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Drug-Smuggling Architect Sentenced

Wednesday, December 12, 2012

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A renowned Tijuana architect busted for trying to enter the U.S. with more than just a blueprint received a light sentence Monday (Dec. 10) in federal court after saying that he had been forced to become a drug mule.

Eugenio Velazquez, 51, of San Diego, will spend just six months in prison and six months in home confinement for attempting to bring 12.8 pounds of cocaine into the United States at San Diego's San Ysidro port of entry, according to authorities.

Eugenio Velazquez
sandiegored.com / Courtesy of Semanario Zeta

Eugenio Velazquez's story of how he was threatened by narcotraffickers to carry drugs across the border swayed the judge to order a lighter punishment.

The federal judge ordered the unusually light punishment—the architect had faced more than 10 years in prison—after Velazquez told the judge that drug traffickers had threatened to kill him if he refused to carry the drugs, reports said.

The designer behind some of the most prominent Tijuana structures, including the art museum and a new Roman Catholic Cathedral, will report Jan. 11, 2013, to begin serving his sentence, reports say.

Smuggling the Drugs

Velazquez, a dual U.S and Mexican citizen, attempted to bring the drugs in to the country by using a special lane for prescreened and trusted motorists on March 4, 2012.

A drug-sniffing dog alerted border inspectors to five packages hidden inside the battery of his 2004 Nissan Quest, reports said. The value of the contraband was estimated at $464,000.

The architect pleaded guilty in June for importing a controlled substance and faced a minimum mandatory sentence of 10 years.

Judge Swayed

However, U.S. District Court Judge Thomas Whelan was swayed by Velazquez's story when he doled out a light sentence. While the story is one that is common in these types of cases, federal prosecutors were able to verify the facts, giving the judge discretion.

"I never imagined I would be standing here," Velazquez reportedly told the judge. He had no prior criminal record.

Mexico and US border
U.S. Department of Defense

The architect tried to bring nearly 13 pounds of cocaine from Tijuana, Mexico (right), into the U.S. (left).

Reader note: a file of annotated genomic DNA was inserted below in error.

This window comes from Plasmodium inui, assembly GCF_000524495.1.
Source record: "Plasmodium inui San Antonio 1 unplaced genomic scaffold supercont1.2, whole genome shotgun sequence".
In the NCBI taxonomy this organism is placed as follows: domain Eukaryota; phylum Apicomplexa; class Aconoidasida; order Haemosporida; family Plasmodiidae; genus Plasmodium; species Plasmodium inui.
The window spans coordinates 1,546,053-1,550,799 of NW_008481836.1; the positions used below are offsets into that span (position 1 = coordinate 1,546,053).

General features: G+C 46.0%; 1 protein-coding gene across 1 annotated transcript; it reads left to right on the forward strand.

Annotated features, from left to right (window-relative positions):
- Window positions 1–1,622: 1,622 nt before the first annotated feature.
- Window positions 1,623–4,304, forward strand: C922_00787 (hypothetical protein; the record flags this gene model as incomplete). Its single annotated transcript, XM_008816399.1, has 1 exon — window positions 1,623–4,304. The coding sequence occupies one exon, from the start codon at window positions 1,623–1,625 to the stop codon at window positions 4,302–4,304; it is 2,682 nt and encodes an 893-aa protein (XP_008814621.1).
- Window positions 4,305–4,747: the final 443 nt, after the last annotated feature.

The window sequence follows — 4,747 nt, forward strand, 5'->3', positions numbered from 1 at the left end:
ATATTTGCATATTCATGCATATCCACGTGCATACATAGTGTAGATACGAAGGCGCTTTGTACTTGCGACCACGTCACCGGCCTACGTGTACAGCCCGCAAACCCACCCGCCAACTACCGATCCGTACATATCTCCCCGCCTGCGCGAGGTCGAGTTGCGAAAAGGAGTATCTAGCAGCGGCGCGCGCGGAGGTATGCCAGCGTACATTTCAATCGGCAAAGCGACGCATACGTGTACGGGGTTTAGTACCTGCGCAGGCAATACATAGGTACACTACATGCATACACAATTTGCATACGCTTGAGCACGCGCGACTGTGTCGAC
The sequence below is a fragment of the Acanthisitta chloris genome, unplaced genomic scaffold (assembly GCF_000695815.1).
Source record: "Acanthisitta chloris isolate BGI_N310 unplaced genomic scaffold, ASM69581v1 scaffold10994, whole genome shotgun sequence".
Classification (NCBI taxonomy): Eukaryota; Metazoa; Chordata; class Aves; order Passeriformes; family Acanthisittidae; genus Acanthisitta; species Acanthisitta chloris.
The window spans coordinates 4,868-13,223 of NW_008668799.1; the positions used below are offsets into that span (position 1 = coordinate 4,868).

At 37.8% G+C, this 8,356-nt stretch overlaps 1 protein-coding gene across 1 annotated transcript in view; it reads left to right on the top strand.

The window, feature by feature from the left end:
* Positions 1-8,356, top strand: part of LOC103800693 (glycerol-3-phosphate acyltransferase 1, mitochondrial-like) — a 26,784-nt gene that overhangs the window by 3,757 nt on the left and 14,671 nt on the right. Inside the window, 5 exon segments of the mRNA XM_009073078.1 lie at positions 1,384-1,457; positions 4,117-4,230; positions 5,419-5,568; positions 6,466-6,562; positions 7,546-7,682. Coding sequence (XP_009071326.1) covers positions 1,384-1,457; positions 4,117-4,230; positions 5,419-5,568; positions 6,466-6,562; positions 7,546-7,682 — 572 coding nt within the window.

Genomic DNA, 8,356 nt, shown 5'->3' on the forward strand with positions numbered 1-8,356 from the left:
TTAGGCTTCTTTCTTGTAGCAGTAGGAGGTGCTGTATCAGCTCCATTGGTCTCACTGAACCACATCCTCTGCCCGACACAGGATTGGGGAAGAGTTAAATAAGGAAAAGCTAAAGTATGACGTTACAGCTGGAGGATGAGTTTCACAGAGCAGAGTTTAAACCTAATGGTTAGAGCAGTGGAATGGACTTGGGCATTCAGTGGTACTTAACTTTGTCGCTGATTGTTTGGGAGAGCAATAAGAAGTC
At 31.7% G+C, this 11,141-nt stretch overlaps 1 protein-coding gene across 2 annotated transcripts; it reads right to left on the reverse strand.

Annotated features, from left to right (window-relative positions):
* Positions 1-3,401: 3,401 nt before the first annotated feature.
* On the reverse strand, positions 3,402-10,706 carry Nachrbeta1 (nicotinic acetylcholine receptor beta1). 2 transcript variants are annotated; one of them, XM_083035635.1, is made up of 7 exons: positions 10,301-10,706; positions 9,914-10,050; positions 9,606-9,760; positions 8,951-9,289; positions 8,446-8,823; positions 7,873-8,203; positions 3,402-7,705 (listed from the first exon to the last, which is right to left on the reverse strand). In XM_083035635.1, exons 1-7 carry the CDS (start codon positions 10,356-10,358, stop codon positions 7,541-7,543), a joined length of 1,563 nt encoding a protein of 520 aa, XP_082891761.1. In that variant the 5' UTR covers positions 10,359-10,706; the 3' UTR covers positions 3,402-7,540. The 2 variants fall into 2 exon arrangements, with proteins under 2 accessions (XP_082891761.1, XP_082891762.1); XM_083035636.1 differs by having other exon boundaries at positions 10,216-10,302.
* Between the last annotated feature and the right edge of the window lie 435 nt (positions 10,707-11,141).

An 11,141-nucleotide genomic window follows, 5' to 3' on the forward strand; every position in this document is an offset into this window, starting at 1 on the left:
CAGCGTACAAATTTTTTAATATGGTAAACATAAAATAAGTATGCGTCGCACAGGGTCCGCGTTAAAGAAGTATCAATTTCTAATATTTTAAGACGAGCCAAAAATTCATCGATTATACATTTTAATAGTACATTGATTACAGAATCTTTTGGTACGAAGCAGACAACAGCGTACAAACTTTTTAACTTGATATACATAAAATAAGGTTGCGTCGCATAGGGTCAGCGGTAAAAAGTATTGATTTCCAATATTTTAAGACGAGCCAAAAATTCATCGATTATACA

Doomed Ranch Project

The architect's downfall began with a project to design the facade of a ranch in Tijuana, according to reports that cited court documents filed by his attorney, Jeremy Warren.

Velazquez, who was nervous about drug-related violence in the area, accepted his client's offer to provide personal security while he traveled from his home in San Diego to the ranch. The architect referred a friend who also wanted the protection, reports note. However, after an unspecified amount of time, the client (unidentified in documents) demanded that the men pay $40,000 or drive drugs across the border, reports said.

The court documents said that the client flipped a coin to determine who would transport the drugs and Velazquez lost.

He surrendered his minivan for packing and was told to move the drugs in March.

"Fear and uncertainty are the worst of counselors one could have," the judge said. "They paralyze you and one acts stupidly because your mind plays games on you."

Prosecutors had originally asked for a sentence of two and half years in prison but did not argue after the judge indicated he was leaning toward a more lenient punishment, reports said. The architect's attorney reportedly asked the judge for a one-year sentence of home confinement.

The judge also said the architect's long record of community service and his cooperation with authorities played a role in the sentencing, reports said.

Project Portfolio, Working on Bond

Velazquez's 30-year body of work includes more than 400 residential, commercial and liturgical projects, including an expansion of the Tijuana Cultural Center (known as El Cubo) and the police headquarters.

Tijuana Cultural Center
Wikimedia Commons

Architect Eugenio Velaquez's works include the Tijuana Cultural Center, known as El Cubo.

After the designer was freed on bond, he and a friend reportedly opened an architecture and interior design firm in Chula Vista, CA.

Reports note that he is moving forward with Tijuana's Our Lady of Guadalupe Cathedral, which is now under construction.

"He desperately wants to complete the project, and the church has stood behind him as the architect whose vision has been and will continue to be embodied throughout the structures and grounds," his attorney told the court.


Tagged categories: Architects; Architecture; Criminal acts; Design; Ethics; Laws and litigation

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